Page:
So You Want To Buy A Puppy
Congratulations, you have decided to add a Shih Tzu puppy to your family. Hopefully your puppy will grow up to be a much loved member of your family for the next 15 years or so. All you need to do now is find that puppy. But wait, just before you go off looking for your ideal puppy are you sure a Shih Tzu is the breed for you. They can be very independent and they require a lot of attention.
Pet Shops - Some Pet Shops sell puppies. This is a really bad way to buy your puppy. The puppies will probably have been bred on a puppy farm and will certainly have been bred by an uncaring breeder. Nobody who cares at all about the dogs that they breed would ever sell them via a Pet Shop. If you buy a puppy from a Pet Shop you may very well have temperament or health problems. You won't have any support, help or advice from the breeder. Remember, Pet Shop puppies have usually been bred on a puppy farm, if you buy one because you feel sorry for it another one will be bred to take it's place.
Casual Breeder - On the face of it the casual breeder who has had a litter of cute puppies from their pet bitch would appear to be a good place to purchase your new family member. Their dogs will be clean and well cared for and they obviously love them. But beware, these people lack knowledge. They know very little about the breed and won't be able to offer much help to a first time Shih Tzu owner. Their motivation for breeding is usually money. If you buy a puppy here you take a chance, it may be a nice puppy, it may be a problem puppy. If it's a problem puppy you are unlikely to get any help.
Responsible Breeder - A responsible breeder will be trying to breed the best puppies they possibly can. Not just puppies that look good but puppies that are also sound, healthy and have good temperaments. They obviously love their dogs but they also love the breed. They will have spent a considerable amount of time learning about the breed and dogs in general. They will be a member of a breed club and probably show their dogs. If you buy a puppy from a responsible breeder you will have the very best chance of buying a carefully bred and reared puppy that will be a joy to own.
How To Spot A Responsible Breeder
Don't be afraid to ask questions, a responsible breeder will be glad that you care.
1. Did the person selling you the puppy breed it themselves. Only buy a puppy from the breeder and make sure you see the mother.
2. Is the breeder a member of a breed club? In the UK the breed clubs are The Shih Tzu Club, The Manchu Shih Tzu Society, The Shih Tzu Club of Wales and the West, The Scottish Shih Tzu Club and The Northern Cos. Shih Tzu Club. Club membership does not guarantee that you have found a good breeder but be suspicious of a breeder that is not a member of any breed club.
3. Is the breeder actively involved in any canine activities such as exhibiting at, organising or judging dog shows, obedience trials etc. Responsible breeders are usually actively involved with dogs.
4. Is the breeder prepared to take the puppy/dog back if at any time you are unable to keep it. Responsible breeders care about the puppies they produce and will always want to ensure the wellbeing of any dogs that they have bred.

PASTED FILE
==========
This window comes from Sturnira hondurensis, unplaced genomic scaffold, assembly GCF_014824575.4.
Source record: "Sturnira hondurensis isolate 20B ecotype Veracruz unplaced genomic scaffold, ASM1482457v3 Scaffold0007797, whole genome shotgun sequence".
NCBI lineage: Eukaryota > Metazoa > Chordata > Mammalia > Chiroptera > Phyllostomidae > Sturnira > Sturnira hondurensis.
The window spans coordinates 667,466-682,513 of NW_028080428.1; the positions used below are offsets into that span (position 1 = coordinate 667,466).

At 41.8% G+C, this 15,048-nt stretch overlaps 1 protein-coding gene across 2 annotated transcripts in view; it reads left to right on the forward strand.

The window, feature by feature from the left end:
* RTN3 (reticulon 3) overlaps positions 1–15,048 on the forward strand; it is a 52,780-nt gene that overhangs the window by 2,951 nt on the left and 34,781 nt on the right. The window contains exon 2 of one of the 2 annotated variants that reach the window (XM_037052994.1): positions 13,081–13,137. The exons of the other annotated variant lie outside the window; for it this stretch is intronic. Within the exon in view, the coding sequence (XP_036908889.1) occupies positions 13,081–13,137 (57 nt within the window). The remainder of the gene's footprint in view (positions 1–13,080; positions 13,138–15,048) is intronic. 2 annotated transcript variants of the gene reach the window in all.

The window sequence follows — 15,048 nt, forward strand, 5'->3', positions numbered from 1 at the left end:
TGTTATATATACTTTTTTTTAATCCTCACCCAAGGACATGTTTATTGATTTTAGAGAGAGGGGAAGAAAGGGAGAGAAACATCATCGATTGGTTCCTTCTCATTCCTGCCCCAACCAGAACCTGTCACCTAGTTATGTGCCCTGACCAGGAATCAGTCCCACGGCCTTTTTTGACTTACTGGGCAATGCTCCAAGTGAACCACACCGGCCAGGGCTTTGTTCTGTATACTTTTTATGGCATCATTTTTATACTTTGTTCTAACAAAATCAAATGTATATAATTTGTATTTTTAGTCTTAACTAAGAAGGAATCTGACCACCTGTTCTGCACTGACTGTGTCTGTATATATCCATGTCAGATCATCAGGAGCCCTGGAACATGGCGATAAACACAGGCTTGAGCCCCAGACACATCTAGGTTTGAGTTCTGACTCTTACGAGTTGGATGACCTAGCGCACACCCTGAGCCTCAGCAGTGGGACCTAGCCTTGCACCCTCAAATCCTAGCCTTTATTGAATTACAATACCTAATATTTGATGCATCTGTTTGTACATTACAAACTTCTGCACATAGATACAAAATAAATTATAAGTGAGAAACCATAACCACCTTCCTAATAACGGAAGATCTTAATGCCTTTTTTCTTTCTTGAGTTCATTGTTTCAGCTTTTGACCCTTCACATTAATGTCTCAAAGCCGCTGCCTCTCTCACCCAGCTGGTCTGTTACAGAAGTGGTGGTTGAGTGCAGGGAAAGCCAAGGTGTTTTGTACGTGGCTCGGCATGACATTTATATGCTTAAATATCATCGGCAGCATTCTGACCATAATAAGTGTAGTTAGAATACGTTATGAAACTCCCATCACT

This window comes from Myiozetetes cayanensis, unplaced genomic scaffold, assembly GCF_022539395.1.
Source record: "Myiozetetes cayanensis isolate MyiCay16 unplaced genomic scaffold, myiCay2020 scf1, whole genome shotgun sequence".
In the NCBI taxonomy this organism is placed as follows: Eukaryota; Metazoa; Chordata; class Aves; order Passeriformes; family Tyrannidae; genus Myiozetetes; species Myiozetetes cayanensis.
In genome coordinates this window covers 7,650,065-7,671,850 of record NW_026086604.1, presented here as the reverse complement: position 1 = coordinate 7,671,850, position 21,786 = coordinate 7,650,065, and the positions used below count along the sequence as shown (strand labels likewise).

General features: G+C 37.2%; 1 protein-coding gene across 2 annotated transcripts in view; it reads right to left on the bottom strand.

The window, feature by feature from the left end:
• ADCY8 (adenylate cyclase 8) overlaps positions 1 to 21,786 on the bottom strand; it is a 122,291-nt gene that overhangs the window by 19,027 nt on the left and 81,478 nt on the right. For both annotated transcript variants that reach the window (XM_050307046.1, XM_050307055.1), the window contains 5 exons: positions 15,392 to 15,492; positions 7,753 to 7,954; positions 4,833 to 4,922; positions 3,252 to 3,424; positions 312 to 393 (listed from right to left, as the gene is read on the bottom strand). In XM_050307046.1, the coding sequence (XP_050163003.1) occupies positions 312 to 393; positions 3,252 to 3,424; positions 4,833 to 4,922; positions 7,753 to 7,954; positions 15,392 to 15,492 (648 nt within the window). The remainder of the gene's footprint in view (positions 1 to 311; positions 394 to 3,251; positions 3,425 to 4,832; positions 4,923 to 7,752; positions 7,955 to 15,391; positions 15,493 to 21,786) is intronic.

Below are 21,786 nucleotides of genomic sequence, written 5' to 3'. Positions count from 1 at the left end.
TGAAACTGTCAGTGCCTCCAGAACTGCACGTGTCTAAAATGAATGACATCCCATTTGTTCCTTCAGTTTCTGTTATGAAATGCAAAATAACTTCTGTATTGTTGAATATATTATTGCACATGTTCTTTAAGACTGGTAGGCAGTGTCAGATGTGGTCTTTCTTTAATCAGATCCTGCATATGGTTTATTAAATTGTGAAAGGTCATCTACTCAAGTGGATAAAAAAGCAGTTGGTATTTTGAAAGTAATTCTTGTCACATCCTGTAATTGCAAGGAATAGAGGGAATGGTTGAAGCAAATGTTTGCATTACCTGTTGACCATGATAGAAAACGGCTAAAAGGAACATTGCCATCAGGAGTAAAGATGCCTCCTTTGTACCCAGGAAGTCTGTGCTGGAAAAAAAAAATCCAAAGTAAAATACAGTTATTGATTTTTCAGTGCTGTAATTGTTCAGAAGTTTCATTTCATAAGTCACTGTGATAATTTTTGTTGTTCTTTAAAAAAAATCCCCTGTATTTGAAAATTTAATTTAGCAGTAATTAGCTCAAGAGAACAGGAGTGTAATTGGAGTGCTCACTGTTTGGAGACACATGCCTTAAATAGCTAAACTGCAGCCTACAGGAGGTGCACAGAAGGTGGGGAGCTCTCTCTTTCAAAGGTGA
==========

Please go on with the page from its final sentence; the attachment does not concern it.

5. A responsible breeder won't part with a puppy under the age of 8 weeks minimum, possibly older. If you are offered a puppy younger than 8 weeks look for another breeder.
6. Does the breeder give you detailed care instructions for your new puppy. You should have a diet sheet and details of when your puppy was last wormed as the bare minimum. Shih Tzus grow a big coat so look for some advice on coat care and grooming. Ideally you should receive printed/written instructions on feeding, grooming, worming, day to day care and house training. The breeder should also encourage you to keep in touch and ask for help.
7. Does the breeder ask you a lot of
questions. Responsible breeders want to find the best homes for their puppies
and they will want to be sure you will look after their carefully reared puppy.
How To Spot A Puppy Farm Puppy
1. Remember, nobody is going to tell you that this puppy was bred on a puppy farm. It's up to you to find out.
2. Ask if the person selling you the puppy bred it and if the mother of the puppies is registered in their name. Always see the puppies with their mother except in exceptional circumstances.
3. If you can see puppies of more than 2 or 3 breeds you may be at a puppy farm.
4. If the puppy is in a Pet Shop it has come from a puppy farm.
How To Spot A Casual Breeder
It can be hard to differentiate between a casual breeder and a responsible breeder. The responsible breeder will have spent many hours and much effort learning about the breed. The casual breeder will lack in-depth knowledge. Ask as many questions as you can, find out why they are breeding, what their goals are and how much support they will give you. Ask if they are a member of a breed club and if they are actively involved in any canine activities such as showing. Don't be afraid to ask questions.
Beware of being asked to take a pet bitch on breeding terms. It usually ends in tears. Responsible breeders will usually want to ensure that only the best are bred from and pet puppies often have their Kennel Club registration documents endorsed "progeny not eligible for registration" & "not for export".
Sue Thatcher email@example.com
Sue Thatcher Copyright © 1998,99,2000,01,02 Bakalo. All rights reserved. Revised: 02/12/05